As seen at WUWT, finally a BEST paper got published! I don’t know how many times they were rejected before someone invented a journal for them to publish in. But, here it is in all of its glory! A New Estimate of the Average Earth Surface Land Temperature Spanning 1753 to 2011
There’s plenty of fun stuff to criticize this work about. The level of rationalization and sophistry is a bit overwhelming. But, this is something that has continually irked me since BEST first came out with their time series. It’s something BEST should have taken out if they were desiring to be taken seriously.
The early part of the record infers, as best as is possible, the
fluctuations in global land-only temperature from a sparse network
of primarily European and North American observations. This is possible, albeit with the relatively large uncertainties, because
the European and North American annual average anomalies are
observed to remain within ± 0.5°C of the global land average 95%
of the time during the 20th century. The Berkeley Average procedure
allows us to use the sparse network of observations from the very
longest monitoring stations (10, 25, 46, 101, and 186 sites in the years
1755, 1775, 1800, 1825, and 1850 respectfully) to place limited bounds
on the yearly average. These limits imply an Earth that was colder
than today during nearly all of the period since 1755. page 3.
On page two, they write this. And it is this that invalidates their own work.
Spatial sampling uncertainties were estimated by simulating poorly sampled periods (e.g. 1800 to 1850) with modern data (1960 to 2010) for which the Earth coverage was better than 97% complete, and measuring the departure from the full site average when using only the limited spatial regions available at early times. This empirical approach implicitly assumes that the spatial relationships between different climate regions remain largely unchanged, and it underestimates the uncertainties if that assumption is false. This could happen, for example, in the period 1750 to 1850 when our evidence shows a strong influence from large volcanic eruptions, a phenomenon for which there are only weak analogs in the 20th century. Thus, although we report “global” land surface results, it should not be forgotten that in the earliest periods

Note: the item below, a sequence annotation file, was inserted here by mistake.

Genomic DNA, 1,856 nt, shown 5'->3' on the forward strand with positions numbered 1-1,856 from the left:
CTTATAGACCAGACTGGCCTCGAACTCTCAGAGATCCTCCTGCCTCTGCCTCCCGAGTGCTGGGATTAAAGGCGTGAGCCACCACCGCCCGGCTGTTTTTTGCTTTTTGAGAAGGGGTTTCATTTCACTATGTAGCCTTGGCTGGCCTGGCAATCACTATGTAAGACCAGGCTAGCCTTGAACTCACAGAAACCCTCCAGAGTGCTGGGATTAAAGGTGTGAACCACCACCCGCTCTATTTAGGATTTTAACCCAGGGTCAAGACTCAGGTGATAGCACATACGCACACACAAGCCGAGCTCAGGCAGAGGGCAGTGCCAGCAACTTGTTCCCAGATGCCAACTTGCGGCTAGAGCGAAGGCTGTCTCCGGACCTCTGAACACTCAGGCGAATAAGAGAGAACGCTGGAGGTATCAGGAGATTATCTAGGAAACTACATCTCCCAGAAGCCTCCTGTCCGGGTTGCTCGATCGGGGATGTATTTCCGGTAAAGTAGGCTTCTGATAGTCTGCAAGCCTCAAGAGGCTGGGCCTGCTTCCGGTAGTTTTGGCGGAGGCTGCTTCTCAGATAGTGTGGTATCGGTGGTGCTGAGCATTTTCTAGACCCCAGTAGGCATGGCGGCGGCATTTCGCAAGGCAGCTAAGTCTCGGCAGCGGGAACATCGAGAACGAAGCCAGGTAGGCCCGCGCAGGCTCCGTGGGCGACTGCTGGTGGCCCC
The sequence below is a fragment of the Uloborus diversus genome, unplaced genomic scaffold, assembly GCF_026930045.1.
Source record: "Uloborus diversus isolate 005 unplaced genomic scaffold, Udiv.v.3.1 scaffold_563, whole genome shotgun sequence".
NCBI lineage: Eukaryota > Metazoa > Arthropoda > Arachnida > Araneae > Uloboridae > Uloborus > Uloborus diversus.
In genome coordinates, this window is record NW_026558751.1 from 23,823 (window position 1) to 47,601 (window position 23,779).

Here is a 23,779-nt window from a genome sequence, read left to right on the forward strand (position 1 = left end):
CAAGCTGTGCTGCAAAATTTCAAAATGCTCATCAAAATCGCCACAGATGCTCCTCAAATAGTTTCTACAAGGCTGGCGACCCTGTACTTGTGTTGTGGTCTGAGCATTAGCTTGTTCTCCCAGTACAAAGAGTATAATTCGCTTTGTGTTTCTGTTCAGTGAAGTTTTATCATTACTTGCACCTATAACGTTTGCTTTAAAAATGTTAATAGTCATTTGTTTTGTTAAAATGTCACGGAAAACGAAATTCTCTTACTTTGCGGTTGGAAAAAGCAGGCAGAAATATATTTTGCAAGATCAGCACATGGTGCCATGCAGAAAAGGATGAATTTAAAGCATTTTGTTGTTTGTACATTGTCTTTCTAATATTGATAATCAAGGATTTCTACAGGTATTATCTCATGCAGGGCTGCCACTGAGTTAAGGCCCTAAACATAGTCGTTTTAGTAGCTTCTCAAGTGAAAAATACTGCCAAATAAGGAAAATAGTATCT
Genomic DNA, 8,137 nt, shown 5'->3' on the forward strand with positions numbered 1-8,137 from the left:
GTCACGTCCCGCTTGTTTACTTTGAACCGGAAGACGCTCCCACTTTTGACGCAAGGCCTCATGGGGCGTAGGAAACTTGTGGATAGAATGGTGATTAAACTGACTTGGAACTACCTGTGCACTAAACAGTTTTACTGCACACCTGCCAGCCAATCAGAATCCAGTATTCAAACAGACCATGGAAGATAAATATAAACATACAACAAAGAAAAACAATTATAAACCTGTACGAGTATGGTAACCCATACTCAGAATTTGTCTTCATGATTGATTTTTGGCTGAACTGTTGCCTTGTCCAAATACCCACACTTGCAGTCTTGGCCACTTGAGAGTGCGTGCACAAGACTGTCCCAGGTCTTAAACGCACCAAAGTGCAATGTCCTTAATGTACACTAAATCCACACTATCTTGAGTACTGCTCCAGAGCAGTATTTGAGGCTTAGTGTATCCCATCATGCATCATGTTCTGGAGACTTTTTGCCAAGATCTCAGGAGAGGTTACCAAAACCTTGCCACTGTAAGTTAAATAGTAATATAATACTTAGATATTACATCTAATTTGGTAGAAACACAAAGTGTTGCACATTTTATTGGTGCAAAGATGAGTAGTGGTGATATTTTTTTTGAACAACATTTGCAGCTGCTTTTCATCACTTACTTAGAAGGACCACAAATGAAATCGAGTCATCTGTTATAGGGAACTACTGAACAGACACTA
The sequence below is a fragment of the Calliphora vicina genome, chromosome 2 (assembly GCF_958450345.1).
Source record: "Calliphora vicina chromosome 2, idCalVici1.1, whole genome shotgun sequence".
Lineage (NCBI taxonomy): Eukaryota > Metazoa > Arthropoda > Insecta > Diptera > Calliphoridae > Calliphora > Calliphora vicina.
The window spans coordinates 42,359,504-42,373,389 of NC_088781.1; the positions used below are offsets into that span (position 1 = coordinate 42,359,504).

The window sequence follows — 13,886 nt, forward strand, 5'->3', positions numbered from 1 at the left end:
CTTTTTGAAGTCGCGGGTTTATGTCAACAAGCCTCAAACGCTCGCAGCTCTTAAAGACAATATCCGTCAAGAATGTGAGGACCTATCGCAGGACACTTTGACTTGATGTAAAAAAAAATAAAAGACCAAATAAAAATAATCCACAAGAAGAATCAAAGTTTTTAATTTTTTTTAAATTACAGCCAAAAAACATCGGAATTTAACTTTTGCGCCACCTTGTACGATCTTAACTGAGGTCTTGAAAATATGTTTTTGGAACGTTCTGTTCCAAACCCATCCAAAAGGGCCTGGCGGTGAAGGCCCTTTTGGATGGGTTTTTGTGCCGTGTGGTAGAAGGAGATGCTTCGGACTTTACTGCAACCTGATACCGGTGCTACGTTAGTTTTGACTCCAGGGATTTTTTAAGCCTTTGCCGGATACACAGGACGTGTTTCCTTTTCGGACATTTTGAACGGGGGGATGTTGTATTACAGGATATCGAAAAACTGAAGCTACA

that we cover (especially prior to 1850) that sampling is poor, and
our results are accurate only to the extent that the spatial structure of temperature does not change significantly with time.
Did you catch that? They estimated the temps with poor spatial sampling by using modern data and assume that the spatial structure didn’t change with time. But, then, they point to that same period of time stating that things were different back then (attributing the difference to volcanoes). They assume things were the same but state that they were different.
10 whole thermometers in 1755 and they publish an estimate of our global temps. It’s absurd. Maybe if they colored even larger uncertainty estimates.